The Ills of Fractional Reserve Banking

Two academics over at the International Monetary Fund (IMF) have come up with an interesting idea. Oddly enough, it requires you to assume something that is far more important and revolutionary than the idea itself. But the assumption barely gets a mention.

This is going to require your thinking cap, by the way. But it’s probably our favourite and most important point we make in the Markets and Money every now and again.

At hand are two different issues. The IMF authors have shmooshed the two ideas into one proposal and confused everyone in the process. Split the two issues apart, take out the bad bits, and you are left with a game changing idea for the future of the financial system.

The first issue is fractional reserve banking (FRB). If you put your gold coins into storage at the bank, the bank can’t just go and lend out those gold coins to someone else with interest, hoping you won’t come and claim them before the borrower returns them. If the bank did do that, it would be fraud.

But in a fractional reserve lending system the bank does just that with your deposited money. It lends out what you’ve handed over for safekeeping, and only holds onto a small part in reserves. It is illegal to engage in fractional reserve lending if you don’t have a banking license, and even then, you can only do it with bank deposits.

This is an absurd exception from the law given to bankers. And it’s the source of their remarkable profits, because they lend out money that was never theirs in the first place. The depositor deposits the money. It’s not lent or given away to the bank.

Because of FRB, bank runs can happen. People want their deposits, but the bank has lent them out to borrowers. Bank runs cause a type of financial crisis, which have been a big part of the economic instability we’ve faced ever since banks have existed. That’s more than a few thousand years, in one form or another.

Remember, taking deposits and then lending them out without a banking license is illegal. Somehow bankers get an exemption from this basic legal principle. It’s quite amazing to see an IMF paper admit this. They call the permit ‘an extraordinary privilege that is not enjoyed by any other type of business.’ People have called us all sorts of names for pointing out the same thing.

The second issue in the IMF paper is about who creates, or issues, money. It might seem odd, but through much of history money was created by banks, not governments. A historical remnant of this is that there are still around 10 note issuing banks in the UK. They all issue British Pound Sterling now, but they used to issue their very own currency. Even today, the bank notes they issue look different.

This practice of privately issued money, especially once combined with FRB, made banks immensely powerful. They could issue money and create vast amounts of it for lending out, because they only needed a small amount in reserves for the loans they made. As long as depositors didn’t figure out their deposits weren’t safely in the bank, but had been lent out, the bankers make a huge amount of money in interest.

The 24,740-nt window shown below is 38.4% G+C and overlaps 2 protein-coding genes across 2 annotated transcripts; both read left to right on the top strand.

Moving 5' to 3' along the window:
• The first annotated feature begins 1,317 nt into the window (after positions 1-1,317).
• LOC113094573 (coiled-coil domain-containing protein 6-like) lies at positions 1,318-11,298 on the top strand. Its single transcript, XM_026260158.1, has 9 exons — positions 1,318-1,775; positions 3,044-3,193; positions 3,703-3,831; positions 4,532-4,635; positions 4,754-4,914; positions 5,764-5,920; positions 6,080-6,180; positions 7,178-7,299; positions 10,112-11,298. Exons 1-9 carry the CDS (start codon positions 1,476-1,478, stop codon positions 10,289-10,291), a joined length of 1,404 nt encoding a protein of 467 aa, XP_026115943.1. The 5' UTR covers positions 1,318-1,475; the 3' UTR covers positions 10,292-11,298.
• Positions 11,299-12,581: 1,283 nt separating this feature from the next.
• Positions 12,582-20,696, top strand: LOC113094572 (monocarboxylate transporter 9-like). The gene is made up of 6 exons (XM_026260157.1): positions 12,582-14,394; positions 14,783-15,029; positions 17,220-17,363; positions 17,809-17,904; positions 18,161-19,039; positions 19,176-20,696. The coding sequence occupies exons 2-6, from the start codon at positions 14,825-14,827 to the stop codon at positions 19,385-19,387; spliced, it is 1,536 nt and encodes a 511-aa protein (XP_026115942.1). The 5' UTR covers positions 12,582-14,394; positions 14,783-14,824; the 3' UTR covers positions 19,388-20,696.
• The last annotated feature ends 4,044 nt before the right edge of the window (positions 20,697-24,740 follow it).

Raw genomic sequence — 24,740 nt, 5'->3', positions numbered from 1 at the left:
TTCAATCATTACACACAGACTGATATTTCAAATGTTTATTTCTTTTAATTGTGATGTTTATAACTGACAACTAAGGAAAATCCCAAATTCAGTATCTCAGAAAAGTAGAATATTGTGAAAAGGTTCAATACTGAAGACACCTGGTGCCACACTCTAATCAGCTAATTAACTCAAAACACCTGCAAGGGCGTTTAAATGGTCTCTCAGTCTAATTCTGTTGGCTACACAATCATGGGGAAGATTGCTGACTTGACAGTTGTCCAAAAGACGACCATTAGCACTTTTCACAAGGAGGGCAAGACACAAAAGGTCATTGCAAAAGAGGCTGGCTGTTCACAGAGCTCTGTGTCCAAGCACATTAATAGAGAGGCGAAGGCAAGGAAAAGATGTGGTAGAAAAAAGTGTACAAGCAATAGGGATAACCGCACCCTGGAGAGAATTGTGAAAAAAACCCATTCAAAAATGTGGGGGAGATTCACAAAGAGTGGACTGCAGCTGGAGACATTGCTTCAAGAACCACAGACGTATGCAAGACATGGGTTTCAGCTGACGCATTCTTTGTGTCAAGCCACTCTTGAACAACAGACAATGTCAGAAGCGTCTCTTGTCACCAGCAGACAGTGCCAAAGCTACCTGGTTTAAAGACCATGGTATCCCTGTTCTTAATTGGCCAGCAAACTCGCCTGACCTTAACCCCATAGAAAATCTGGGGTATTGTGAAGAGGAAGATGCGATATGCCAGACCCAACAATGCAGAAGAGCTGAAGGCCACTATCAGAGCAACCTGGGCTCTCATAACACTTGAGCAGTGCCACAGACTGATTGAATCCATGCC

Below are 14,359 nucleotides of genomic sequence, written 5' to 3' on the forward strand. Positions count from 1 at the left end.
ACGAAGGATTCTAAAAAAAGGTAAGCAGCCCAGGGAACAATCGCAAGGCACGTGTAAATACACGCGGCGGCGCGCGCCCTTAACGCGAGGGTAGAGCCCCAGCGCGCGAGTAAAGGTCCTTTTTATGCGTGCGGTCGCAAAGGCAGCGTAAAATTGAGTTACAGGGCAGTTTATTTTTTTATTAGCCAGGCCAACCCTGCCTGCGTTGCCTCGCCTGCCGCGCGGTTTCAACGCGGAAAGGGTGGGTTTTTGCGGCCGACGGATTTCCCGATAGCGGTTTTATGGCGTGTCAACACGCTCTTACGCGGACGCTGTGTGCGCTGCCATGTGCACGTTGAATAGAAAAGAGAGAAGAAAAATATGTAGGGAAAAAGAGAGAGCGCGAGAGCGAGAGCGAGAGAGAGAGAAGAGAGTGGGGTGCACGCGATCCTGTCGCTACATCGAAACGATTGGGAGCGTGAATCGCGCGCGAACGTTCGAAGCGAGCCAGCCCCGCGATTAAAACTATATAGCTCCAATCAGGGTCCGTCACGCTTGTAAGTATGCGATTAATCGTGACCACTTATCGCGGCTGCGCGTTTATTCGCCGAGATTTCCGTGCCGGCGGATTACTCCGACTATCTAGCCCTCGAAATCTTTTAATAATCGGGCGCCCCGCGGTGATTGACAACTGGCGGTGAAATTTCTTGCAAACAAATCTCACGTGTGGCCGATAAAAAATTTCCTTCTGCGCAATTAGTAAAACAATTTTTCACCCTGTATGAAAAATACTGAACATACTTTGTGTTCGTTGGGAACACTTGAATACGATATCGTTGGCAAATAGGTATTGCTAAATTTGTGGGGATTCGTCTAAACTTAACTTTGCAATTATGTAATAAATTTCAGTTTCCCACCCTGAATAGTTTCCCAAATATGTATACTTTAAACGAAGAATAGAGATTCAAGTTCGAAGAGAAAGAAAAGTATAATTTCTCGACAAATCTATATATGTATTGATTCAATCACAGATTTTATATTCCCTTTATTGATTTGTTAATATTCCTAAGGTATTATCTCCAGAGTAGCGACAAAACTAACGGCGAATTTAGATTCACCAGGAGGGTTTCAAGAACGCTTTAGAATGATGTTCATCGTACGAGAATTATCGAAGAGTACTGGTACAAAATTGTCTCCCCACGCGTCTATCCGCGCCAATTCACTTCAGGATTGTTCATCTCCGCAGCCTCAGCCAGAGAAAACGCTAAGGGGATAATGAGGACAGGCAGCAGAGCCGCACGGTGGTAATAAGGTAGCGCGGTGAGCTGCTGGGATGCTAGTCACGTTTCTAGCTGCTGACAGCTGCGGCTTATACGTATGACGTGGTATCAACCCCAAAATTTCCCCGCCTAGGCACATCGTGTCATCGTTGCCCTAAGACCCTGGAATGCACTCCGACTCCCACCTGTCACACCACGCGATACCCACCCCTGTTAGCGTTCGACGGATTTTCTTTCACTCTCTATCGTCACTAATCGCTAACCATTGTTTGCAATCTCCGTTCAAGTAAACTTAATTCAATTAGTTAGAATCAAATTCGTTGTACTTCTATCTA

But there was one limit. Under the private sector version of issuing money, banks needed to give the impression that their paper money had value. Nobody was willing to accept that a piece of paper had value.

So the banks made every bank note redeemable, usually in gold. But the banks quickly figured out that people never redeemed the gold. Instead, they just handed over the bank notes when they wanted to buy something.

So the banks realised they could issue far more bank notes than they had gold, and nobody would notice. They got free spending power each time they created a bank note without any gold to back it up. Just another fraud bankers pulled off as a core part of their everyday business.

The government saw the immense benefit of getting free spending power by issuing secretly unbacked money, known as seigniorage, and decided it wanted a share of it. By taking control over the issuance of money, the government was able to grab part of the financial sector’s immense power.

But the financial sector held onto its FRB rights. So it gave up seigniorage, but continued to lend out what was meant for safekeeping.

The banks also figured out they could create a new type of money – credit money. Essentially, credit money is just an IOU to pay real money. The easiest way to understand the difference between real money and credit money is to think about the difference between a debit and credit card. The first uses existing money and the second is an IOU created by the bank in the moment of the transaction.

The key question is, can you tell the difference between the two if you’re the one being paid? You can’t – you don’t know if you’ve been paid credit money or real money. They look the same because they are a number in your bank account. And you don’t really care that credit money is just an IOU, because the bank backs up credit money with its ability to pay real money.